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Day 4 South of France: Beaulieu sur Mer and St Jean Cap Ferrat - 17 May


Having spent time in the Hinterland yesterday, we thought we’d give the Cote d’Azur another shot. We hadn’t driven any of the French Riviera’s legendary corniches yet, so today was going to be it. We chose the Lower corniche, which skirts the staggeringly beautiful coastline from Nice towards the direction of Monaco and Monte Carlo. We drove past the little fishing port of Villefranche, which boasts the most beautiful bay.

Beaulieu sur Mer and Villa Grecque Kerylos:
 From Villefranche, we headed for Beaulieu sur Mer. Known as the millionaire’s peninsula, it became the place to be seen at the Turn of the Century. Beaulieu sur Mer is also home to Villa Grecque Kerylos, a stunning reconstruction of a luxurious Greek palace of the Delos Island dating from the 2nd century BC, and built by Theodore Reinach, French archaeologist, mathematician and lawyer, during the Belle Epoque. Completely furnished and decorated, the various rooms of the villa illustrated the sophistication and lifestyle of Ancient Greece. With the aid of an audio guided tour, the rooms and decor came to life for us as we stepped into another time. 

Saint Jean Cap Ferrat and Villa Ephrussi de Rothschild:
After Villa Grecque Kerylos, we had a date with another millionaire’s estate at the neighboring town of Saint Jean Cap Ferrat, this time the Villa Ephrussi de Rothschild. Being given instructions and a very poor photocopied map by the assistants at Villa Grecque Kerylos - we were told it would be an easy 20 minute walk - we struggled for 45 minutes to find the place, mammoth in size as it was. For starters, the locals that we met along the way were either ignorant of exactly where the estate was, or refused to help. One lady outrightly held up her hands in front of her and said a very emphatic “Non!” before we had a chance to open our mouths to ask for directions. It was enough to give us a complex, I tell you.

After going backwards, forwards, and around in circles, there it was, in all its magnificent glory.  The Villa Ephrussi de Rothschild, one of the gems of the Cote d’Azur. Built during the Belle Epoque by Beatrice Ephrussi de Rothschild, with its priceless art collection and set in exquisite gardens, the villa is a collector’s residence. With porcelains manufactured by the royal manufacturer, Sevres, standing side by side the Gobelins tapestries, master paintings and rare pieces of furniture, its interiors can only be rivaled by its gardens filled with rare species, punctuated by waterfalls, columns and ornamental ponds. It was out of this world.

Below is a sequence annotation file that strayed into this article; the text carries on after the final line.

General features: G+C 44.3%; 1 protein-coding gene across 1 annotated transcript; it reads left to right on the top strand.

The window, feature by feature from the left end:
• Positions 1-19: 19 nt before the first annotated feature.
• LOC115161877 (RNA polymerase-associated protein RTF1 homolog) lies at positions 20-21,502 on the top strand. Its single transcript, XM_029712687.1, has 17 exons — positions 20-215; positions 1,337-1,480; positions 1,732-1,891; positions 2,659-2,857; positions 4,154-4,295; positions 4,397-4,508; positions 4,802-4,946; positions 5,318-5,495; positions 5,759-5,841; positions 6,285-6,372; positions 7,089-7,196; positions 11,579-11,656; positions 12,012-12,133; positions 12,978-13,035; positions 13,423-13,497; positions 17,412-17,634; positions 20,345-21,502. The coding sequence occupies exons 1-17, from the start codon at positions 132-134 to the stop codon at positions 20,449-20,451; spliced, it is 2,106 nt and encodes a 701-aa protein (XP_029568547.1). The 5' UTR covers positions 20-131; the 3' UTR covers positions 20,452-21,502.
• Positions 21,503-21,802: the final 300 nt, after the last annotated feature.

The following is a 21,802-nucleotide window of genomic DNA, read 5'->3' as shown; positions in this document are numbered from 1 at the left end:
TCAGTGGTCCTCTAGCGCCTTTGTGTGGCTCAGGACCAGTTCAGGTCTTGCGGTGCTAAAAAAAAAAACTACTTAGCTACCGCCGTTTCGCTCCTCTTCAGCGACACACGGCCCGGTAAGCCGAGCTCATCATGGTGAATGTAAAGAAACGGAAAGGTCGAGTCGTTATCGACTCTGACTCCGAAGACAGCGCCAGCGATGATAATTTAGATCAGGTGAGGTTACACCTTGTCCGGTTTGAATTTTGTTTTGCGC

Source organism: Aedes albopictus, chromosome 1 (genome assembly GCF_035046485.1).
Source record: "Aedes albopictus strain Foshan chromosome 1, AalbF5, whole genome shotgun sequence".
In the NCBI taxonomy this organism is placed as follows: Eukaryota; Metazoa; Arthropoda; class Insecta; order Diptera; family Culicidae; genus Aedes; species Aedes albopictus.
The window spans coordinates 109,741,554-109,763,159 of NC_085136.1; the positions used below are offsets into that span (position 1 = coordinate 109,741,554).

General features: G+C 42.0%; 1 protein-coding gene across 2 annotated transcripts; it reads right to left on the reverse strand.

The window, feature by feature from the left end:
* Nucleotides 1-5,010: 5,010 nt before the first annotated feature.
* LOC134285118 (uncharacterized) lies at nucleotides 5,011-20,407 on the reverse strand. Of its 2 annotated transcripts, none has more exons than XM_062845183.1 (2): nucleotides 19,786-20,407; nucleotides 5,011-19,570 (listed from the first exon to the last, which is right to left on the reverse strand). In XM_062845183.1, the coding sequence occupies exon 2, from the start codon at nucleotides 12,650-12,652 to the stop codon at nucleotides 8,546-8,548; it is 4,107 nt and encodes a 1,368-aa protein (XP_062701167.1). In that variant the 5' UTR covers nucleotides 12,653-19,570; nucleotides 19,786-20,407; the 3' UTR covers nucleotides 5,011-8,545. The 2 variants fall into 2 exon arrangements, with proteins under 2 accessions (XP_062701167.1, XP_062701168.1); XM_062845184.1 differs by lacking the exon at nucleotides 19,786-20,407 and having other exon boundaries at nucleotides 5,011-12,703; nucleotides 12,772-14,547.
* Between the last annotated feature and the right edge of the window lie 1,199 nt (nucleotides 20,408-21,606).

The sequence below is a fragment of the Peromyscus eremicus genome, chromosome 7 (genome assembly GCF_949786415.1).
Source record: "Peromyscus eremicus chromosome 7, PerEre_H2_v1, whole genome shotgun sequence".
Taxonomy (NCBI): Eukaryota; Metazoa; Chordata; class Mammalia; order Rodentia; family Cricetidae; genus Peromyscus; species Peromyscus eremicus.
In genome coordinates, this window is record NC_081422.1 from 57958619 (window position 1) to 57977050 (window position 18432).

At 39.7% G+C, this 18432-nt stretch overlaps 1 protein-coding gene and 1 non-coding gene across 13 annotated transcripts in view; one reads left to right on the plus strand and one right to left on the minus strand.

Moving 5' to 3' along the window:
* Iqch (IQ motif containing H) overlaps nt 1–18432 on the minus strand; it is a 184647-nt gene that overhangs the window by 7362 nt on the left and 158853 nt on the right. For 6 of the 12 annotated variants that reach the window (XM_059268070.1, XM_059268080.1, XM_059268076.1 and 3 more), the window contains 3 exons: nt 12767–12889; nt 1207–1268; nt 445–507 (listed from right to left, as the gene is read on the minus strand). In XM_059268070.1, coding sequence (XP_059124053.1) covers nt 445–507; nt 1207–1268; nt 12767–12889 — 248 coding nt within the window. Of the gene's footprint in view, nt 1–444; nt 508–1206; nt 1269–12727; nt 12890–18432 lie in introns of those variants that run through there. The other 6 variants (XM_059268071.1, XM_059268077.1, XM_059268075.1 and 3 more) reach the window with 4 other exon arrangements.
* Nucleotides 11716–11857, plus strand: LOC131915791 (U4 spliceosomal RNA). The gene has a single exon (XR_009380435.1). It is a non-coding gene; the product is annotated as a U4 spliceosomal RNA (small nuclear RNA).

But rare species and artworks aside, after all the anticipation, then the subsequent disappointment of uncooperative locals, we arrived at Villa Ephrussi de Rothschild feeling exhausted and rather jaded. We thought it best for ourselves (and the rest of humanity) to refresh and recharge over lunch at the in-house restaurant. In keeping with the theme of the day, though, we were given a table in the sun when we stipulated the shade, after which our order was 45 minutes in arriving - Breathe in, 1,2,3,4, breathe out, 1, 2, 3, 4. 

After lunch eventually arrived, and we were adequately fed and watered, we were in a far more philosophical state of mind than when we first arrived, with the patience to explore the rooms of the villa and enjoy the luscious gardens. I pondered over the plight of the uber-wealthy, like the Rothschilds, as I went from room to room in the villa, checking out their priceless possessions. The Rothschilds, with their considerable wealth, would have had more than just one or two properties like these around the world - would they have had the time to smell the roses, literally? What would have been the point of accumulation of wealth if not to truly enjoy what it acquired? Had it ever been a consideration to pass their possessions on to future generations whilst they were still alive? All these questions and more swirled through my brain as I witnessed what unimaginable wealth could buy. I was suddenly grateful for the relationship rich, freedom filled, and relatively uncomplicated life that Peter and I led in Sydney, Australia.

Dinner:
Dinner in the evening was spent (twice this week) in a local hangout called La Terrasse sur Saint Paul, which we walked to from Villa St Maxime. While Peter and I enjoyed a simple but delicious pizza and steak with vegetables respectively 2 nights ago at La Terrasse sur Saint Paul, tonight, we devoured an unbelievable wild trout and vegetables. As a special treat, we were seated next to Scottish newlyweds, Debbie and Paul, who were on their honeymoon and we had a great time yarning to.  The meal was fabulous, the company was great, the wine was plentiful... what else can one ask for in life!  www.saint-pauldevence.com/restauration/la-terrasse-sur-saint-paul

 

Posted by Victoria Ugarte on 17th May, 2012 | Trackbacks
Categories: France
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